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Re: [tor-talk] Data collection by Tor Browser

On Fri, Mar 01, 2019 at 08:00:17PM -0800, npdflr wrote:
> Does Tor browser itself collect any data (Technical data, Web activity data, Personal data etc)?
> As Tor is a modified Firefox ESR, does Tor browser follow the Firefox Data Collection Practice? (https://wiki.mozilla.org/Firefox/Data_Collection)

I believe the answer is no, Tor Browser shouldn't tell anybody else
any of these things about you.

You can read the Tor Browser design goals here:
and anything where it reveals your browsing activity would count as a
bug -- and depending on the type of information leak, could qualify for
a bug bounty: https://hackerone.com/torproject .

Three caveats to my answer though:

(1) This word 'collect' is confusing, because that word sure makes it
sound like it includes internal program data structures. The browser
needs to know something about your web activity while it's loading web
pages for you, and that by itself isn't harmful. The key question is
whether it shares that information with anybody else. For this sort of
user info, we aim to stick to the principle of "no secret databases",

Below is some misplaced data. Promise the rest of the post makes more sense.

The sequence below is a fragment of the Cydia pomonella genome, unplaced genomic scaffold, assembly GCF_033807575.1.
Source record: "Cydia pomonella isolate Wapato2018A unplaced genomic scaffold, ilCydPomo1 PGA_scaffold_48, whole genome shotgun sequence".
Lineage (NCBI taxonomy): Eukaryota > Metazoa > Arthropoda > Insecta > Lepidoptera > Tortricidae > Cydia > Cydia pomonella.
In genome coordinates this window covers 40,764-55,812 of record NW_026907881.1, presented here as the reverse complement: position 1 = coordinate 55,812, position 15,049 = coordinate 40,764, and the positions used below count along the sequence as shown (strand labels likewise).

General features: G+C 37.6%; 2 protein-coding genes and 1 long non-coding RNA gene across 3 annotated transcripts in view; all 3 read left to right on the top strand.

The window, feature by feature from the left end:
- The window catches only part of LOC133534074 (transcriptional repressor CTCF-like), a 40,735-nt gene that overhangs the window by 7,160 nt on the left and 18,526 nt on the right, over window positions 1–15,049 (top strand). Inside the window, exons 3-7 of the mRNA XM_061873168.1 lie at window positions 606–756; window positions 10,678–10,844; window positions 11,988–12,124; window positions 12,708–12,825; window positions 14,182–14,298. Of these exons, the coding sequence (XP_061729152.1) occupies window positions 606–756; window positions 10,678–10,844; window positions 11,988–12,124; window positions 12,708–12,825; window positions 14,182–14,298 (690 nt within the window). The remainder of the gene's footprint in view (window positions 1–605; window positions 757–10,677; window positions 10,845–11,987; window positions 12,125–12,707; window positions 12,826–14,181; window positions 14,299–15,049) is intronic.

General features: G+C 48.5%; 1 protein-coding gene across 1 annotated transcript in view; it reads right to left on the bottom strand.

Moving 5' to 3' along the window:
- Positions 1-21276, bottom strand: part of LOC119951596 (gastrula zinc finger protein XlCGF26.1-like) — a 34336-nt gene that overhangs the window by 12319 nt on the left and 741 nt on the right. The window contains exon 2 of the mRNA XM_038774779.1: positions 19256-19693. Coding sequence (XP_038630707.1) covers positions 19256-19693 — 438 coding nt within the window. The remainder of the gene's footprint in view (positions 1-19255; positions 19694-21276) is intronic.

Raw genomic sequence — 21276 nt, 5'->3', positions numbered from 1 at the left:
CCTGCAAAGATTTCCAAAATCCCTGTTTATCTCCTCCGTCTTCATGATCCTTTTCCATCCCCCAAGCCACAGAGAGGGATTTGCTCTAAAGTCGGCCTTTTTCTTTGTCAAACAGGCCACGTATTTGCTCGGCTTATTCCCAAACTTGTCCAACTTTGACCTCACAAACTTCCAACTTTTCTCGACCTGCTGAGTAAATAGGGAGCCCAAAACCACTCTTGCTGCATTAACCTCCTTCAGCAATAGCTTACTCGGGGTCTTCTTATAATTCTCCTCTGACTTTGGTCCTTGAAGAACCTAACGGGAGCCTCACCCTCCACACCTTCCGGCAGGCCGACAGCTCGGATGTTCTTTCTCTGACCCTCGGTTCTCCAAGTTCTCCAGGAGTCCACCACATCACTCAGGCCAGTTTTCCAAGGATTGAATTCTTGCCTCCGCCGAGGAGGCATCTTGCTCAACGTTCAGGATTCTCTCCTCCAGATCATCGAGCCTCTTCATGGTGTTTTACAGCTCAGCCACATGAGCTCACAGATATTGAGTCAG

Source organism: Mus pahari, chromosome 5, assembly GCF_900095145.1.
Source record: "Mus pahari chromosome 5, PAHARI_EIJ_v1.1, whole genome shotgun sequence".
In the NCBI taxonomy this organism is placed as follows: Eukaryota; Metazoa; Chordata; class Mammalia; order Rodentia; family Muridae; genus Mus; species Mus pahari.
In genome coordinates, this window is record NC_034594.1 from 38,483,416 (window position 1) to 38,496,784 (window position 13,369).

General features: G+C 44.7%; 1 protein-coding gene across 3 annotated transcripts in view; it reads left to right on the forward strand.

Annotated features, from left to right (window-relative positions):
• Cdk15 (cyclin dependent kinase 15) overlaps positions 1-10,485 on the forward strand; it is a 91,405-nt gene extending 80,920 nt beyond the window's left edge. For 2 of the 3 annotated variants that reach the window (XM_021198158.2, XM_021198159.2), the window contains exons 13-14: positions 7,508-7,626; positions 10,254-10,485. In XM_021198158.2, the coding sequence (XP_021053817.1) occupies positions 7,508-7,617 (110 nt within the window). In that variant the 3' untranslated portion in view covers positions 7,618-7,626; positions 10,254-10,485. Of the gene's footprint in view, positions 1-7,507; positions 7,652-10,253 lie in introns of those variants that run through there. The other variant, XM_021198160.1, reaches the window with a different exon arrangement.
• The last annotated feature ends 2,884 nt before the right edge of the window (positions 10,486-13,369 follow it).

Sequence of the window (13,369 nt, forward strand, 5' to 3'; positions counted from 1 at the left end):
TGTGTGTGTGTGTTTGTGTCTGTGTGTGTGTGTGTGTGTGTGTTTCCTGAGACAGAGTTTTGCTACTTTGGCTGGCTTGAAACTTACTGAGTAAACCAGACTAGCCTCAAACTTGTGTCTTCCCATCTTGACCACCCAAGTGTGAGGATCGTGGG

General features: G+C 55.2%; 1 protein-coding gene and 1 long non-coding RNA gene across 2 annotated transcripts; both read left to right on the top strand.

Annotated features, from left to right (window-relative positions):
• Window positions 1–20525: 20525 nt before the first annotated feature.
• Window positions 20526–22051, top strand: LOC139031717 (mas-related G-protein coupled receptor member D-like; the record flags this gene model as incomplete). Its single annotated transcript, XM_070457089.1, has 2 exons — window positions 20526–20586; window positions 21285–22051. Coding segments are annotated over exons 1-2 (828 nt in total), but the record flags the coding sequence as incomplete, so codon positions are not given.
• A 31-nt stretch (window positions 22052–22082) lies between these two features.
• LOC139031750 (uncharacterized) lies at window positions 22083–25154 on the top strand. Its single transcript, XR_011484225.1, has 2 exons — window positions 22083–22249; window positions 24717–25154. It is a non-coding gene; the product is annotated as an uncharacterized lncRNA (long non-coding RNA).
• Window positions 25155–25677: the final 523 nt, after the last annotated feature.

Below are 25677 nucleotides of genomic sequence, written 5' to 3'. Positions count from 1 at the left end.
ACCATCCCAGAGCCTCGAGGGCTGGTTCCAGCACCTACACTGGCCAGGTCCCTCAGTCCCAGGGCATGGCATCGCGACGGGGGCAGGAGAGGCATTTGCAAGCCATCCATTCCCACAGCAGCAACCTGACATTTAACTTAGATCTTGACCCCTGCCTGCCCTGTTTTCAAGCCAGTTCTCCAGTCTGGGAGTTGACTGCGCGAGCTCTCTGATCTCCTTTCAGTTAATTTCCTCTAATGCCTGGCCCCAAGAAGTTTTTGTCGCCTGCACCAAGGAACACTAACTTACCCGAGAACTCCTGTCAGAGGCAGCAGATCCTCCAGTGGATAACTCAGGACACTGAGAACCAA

that is, anything that we gather should be so sanitized, and so safe to
collect, that we share it with everybody else too. That way we're never
in the position where attackers might want to break into our systems to
learn more about our users.
For browser activity, the obvious simple approach to only publishing
safe things is to publish nothing at all, which is what we try to do.

(2) I might not be up on the latest Tor Browser moves, so it's possible
there are some open tickets for disabling telemetry or the like which
aren't yet fixed. Keeping up with the constant changes to Firefox is tough
to do perfectly. I'll let the browser team jump in here if they want.

(3) Other places on the Internet could still keep statistics, based
on your connections to them. I'm thinking in particular of:

(3a) the addons.mozilla.org server, which ought to see just anonymized
connections over Tor, but that still lets them gather general statistics
like how many Tor users there are, what extensions they have installed,
etc. Similarly, the periodic update pings, and update fetches, happen
over Tor but can still be counted in the aggregate:


(3b) the Tor relays, which see connections from the Tor client that is
part of Tor Browser. Because of the decentralized Tor design, no single
relay should be able to learn both who you are and also what you do on
the Tor network. But they can still collect what they observe about who
you are. Relays collect and publish aggregate statistics about the users
they see (but not what they do, because they can't learn that). For much
more info, see https://metrics.torproject.org/about.html


(3c) other researchers might perform experiments using their own
internet connections to try to answer questions about Tor performance,
usage, safety, etc. The ones who are doing it right will consider how
to minimize risks while doing their experiments:

Hope this helps!

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